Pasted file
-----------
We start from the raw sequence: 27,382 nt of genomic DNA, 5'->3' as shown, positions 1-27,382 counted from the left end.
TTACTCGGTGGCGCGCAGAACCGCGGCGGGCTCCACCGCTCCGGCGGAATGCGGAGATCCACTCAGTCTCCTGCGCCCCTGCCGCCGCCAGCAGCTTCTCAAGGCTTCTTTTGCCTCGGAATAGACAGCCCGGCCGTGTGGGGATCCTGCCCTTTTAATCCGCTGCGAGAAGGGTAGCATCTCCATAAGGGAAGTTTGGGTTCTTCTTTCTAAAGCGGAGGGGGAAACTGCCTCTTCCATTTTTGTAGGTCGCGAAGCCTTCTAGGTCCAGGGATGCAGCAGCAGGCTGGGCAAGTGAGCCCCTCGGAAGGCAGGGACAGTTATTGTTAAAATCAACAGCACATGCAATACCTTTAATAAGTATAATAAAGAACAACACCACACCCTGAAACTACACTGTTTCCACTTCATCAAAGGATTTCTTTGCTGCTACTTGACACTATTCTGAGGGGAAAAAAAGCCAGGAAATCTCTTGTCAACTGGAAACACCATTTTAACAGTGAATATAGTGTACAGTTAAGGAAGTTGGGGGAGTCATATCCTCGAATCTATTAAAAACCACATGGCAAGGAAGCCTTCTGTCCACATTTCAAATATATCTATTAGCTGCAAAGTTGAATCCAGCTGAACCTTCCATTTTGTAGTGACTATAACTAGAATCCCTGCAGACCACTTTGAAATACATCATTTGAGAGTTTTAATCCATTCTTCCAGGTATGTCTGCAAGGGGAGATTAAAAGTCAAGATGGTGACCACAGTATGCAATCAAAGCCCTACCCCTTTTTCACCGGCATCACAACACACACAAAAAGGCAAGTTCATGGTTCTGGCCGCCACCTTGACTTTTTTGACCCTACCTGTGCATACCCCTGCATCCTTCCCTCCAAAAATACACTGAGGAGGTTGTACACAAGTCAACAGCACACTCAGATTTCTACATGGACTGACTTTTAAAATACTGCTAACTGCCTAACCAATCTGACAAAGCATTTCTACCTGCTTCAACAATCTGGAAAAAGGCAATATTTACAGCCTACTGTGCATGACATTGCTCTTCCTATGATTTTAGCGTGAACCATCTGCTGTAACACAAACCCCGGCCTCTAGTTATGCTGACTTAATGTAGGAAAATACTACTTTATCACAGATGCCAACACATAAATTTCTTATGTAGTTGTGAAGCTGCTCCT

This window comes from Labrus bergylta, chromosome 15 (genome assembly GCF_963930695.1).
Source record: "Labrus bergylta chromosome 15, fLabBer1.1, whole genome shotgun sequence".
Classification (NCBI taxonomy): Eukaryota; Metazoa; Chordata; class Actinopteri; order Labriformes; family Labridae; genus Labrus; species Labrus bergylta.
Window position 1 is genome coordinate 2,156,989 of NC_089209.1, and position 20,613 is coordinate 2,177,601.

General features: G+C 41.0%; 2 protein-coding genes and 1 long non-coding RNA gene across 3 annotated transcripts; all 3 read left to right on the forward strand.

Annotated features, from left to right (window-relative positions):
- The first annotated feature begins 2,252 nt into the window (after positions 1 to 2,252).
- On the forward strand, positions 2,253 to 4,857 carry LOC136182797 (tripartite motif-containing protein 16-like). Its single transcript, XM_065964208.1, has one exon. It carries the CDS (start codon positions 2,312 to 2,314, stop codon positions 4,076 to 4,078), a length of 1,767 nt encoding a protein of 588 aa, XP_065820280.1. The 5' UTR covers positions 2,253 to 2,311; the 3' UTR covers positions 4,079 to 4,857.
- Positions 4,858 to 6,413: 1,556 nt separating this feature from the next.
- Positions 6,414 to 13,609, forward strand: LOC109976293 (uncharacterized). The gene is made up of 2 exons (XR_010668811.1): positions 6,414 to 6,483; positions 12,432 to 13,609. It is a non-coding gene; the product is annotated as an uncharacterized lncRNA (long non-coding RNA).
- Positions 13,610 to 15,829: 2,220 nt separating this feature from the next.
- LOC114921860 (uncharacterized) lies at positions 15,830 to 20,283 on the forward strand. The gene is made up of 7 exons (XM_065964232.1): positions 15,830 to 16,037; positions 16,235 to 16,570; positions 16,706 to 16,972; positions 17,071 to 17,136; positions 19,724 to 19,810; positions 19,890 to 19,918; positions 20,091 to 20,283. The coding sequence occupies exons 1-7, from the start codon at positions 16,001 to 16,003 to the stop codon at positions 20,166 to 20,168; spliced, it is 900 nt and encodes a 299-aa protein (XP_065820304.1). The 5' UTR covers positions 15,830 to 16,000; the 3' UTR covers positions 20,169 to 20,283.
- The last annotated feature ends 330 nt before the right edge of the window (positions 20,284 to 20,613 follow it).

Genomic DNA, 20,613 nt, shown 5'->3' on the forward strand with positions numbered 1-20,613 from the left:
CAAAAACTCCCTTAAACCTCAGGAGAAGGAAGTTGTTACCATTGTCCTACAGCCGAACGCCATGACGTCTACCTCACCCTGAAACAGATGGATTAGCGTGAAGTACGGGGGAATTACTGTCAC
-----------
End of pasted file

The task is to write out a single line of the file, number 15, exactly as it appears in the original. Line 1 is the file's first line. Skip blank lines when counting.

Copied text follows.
- The last annotated feature ends 330 nt before the right edge of the window (positions 20,284 to 20,613 follow it).